Column by John Lohn, Swimming World senior writer
BASKING RIDGE, New Jersey, January 2. WITH the calendar flipping to 2012 over the weekend, many people have adopted resolutions for the next 365 days. Some have pledged to eat better. Others have sworn to hit the gym – or hit the weights harder. Still more have vowed to work harder at their given profession.
Well, here's a resolution for swimming fans around the world. Unless there is a change in plan, Michael Phelps has affirmed that the London Olympics, set for late July into early August, will account for his farewell to the sport at the highest of levels. That means we have just seven months left to value and appreciate what the North Baltimore Aquatic Club sensation has brought to the sport. Take the time to do just that – savor what Phelps has provided.
No matter what Phelps does during the London Games, his legacy has long been established as the finest in Olympic lore. He already owns the record for most gold medals, a total which stands at an astounding 14. He has the record for most gold medals in a single Olympiad, the eight he captured in Beijing nearly four years ago. And, chances are, he'll have the chance to stand in front of Buckingham Palace with more Olympic medals than anybody else. He needs three to surpass Larisa Latynina for that honor.
At the next Olympiad, we may see Phelps lose a race, as was the case at the past World Championships when Ryan Lochte got the best of his American teammate in the 200 freestyle and 200 individual medley. It can be said, though, that Lochte has reached his current level because of Phelps, who long ago raised the bar and forced Americans and the rest of the world to enhance their stocks if they even dreamed of staying close.
Lochte has spoken of his motivation to close the gap with Phelps and Phelps' powerful underwater kicking ability was picked up by other nations, which recognized that Bob Bowman had built a major advantage into his pupil. Really, Phelps can be considered a walking blueprint, someone who has made those around him – near and far – even better.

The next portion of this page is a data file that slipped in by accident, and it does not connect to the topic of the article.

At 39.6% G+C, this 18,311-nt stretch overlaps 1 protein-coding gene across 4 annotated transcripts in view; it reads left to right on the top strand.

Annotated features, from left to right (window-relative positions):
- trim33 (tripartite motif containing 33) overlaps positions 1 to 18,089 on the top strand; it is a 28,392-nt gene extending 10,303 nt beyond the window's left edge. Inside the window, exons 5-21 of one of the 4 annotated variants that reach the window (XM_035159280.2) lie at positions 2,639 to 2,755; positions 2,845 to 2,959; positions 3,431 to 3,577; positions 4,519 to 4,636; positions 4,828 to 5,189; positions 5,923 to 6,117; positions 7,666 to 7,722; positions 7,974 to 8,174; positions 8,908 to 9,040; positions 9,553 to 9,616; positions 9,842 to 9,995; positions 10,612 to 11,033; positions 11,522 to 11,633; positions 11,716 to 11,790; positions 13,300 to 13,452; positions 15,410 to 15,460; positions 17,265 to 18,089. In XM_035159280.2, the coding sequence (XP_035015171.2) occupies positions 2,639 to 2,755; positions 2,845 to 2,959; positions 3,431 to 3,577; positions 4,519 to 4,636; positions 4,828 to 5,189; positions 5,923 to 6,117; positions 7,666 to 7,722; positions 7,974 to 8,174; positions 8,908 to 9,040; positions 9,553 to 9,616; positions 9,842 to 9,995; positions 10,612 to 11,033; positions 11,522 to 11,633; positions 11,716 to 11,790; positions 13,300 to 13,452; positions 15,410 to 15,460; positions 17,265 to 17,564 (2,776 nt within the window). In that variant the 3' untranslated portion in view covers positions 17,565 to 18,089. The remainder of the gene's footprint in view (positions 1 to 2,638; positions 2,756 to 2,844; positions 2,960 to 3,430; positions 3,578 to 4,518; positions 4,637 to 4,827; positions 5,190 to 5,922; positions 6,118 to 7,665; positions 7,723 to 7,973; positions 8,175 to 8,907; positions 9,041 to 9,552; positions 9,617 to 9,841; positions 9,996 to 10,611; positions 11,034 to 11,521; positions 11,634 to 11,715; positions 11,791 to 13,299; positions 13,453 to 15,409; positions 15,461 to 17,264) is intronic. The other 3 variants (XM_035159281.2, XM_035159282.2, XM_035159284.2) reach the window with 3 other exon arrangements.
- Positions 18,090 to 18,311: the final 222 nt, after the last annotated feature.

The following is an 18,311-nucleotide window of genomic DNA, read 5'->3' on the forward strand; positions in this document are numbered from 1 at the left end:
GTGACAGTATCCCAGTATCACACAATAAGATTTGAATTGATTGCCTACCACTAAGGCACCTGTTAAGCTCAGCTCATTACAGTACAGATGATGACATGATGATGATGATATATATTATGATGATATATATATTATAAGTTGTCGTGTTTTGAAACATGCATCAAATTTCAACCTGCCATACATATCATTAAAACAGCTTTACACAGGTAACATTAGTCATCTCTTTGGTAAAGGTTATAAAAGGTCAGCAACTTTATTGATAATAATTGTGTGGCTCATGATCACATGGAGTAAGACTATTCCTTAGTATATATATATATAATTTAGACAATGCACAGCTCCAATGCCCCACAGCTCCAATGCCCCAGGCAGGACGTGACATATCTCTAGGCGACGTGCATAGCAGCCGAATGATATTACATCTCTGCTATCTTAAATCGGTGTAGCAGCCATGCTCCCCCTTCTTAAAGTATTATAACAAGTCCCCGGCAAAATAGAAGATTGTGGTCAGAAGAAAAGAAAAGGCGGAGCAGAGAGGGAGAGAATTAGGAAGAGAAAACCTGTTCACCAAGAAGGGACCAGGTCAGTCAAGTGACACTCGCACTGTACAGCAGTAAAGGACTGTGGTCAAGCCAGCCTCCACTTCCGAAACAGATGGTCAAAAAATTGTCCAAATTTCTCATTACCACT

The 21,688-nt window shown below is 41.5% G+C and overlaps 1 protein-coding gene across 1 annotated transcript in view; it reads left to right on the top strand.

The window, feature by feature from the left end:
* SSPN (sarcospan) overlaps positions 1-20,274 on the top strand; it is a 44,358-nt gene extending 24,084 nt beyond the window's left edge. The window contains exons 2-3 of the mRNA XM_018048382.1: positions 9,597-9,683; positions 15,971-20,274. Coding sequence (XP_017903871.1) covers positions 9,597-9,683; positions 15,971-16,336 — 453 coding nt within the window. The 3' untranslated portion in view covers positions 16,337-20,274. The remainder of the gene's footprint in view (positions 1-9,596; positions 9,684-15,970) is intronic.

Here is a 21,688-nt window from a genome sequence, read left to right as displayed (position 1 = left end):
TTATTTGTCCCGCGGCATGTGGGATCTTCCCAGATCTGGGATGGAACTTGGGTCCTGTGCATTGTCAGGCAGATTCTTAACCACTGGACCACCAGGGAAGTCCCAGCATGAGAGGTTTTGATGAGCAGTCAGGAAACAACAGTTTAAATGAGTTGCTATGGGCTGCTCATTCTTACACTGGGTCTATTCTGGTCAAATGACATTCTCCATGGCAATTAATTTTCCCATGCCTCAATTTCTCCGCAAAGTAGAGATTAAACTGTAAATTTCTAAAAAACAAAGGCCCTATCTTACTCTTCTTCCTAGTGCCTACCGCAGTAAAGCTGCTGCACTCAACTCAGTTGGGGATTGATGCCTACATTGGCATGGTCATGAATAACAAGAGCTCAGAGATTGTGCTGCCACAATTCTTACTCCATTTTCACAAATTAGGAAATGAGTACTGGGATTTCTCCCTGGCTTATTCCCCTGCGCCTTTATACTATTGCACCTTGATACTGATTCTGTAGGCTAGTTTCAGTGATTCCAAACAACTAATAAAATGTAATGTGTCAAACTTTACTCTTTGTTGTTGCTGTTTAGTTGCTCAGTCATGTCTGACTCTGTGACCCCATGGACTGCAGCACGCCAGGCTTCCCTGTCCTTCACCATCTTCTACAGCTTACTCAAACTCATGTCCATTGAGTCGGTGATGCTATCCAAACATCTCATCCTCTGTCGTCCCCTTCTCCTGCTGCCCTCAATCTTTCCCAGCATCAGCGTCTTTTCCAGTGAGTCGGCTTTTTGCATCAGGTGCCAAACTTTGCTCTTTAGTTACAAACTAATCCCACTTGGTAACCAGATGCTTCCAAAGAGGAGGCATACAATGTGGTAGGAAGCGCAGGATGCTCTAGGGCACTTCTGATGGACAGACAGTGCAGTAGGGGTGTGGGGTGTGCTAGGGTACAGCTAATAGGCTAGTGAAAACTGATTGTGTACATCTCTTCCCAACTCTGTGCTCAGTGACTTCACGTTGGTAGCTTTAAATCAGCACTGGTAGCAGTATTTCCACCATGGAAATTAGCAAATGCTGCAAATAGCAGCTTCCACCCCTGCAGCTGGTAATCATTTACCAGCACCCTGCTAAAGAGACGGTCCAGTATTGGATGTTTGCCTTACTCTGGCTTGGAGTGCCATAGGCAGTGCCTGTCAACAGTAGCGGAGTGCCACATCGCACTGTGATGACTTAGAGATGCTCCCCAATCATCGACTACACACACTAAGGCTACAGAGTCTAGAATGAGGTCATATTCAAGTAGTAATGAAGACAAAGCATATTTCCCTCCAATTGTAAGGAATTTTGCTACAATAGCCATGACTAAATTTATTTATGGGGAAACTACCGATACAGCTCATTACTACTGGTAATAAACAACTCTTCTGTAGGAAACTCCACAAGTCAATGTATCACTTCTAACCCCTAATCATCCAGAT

Along the way, Phelps has also elevated the interest in the sport in the United States. No, swimming doesn't have a regular spot on the tube. Since Phelps' emergence, however, television has aired – in addition to the Olympics, of course – the World Champs, United States Nationals and the Pan Pacific Championships.
And, Phelps' biggest influence may still reveal itself. When the Slayer of Spitz was collecting his eight gold medals in China, think of the younger kids who got an itch for swimming, or the parents who thought about getting their children involved in swimming when that was never before an idea. Some of those youngsters, in time, will become key members of the U.S. National Team while others will be engaged in a sport that can provide a lifetime of fitness.
Soon, the Michael Phelps era will conclude. Considering the hunger and drive he has shown through the years, he'll likely go out in impressive fashion. Until that happens, offer up some appreciation for what the man and Bowman have accomplished. We probably won't see it again.
****Wanted to get some discussion going on all-time finals, so during the next several months, we'll ask readers to put together historical eight-person championship finals in specific events. Fill out the field based on the greatest swimmers in history and post it in the comments section.
This Week: Men's and Women's 100 Backstroke.
The Lohn Lineup (Alphabetical order): Rick Carey; Warren Kealoha; Adolph Kiefer; Roland Matthes; John Naber; Aaron Peirsol; Jeff Rouse; David Theile.
Not surprisingly, this was a very difficult event to select due to several double-Olympic champions and world-record holders over lengthy spans, such as Rick Carey and John Naber. How impressive has the 100 backstroke been through the years? Well, the likes of Lenny Krayzelburg, David Berkoff and Martin Zubero and Igor Polyansky didn't make the top eight.
The Lohn Lineup (Alphabetical order): Sybil Bauer; Melissa Belote; Natalie Coughlin; Kirsty Coventry; Krisztina Egerszegi; Eleanor Holm; Betsy Mitchell; Karen Muir.
Because of the East German dominance during the systematic-doping era, especially the performances of Ulrike Richter, making selections was headache-inducing. There's a feeling that much argument might arise for this event. We'll see what you think.
Follow John Lohn on Twitter: @JohnLohn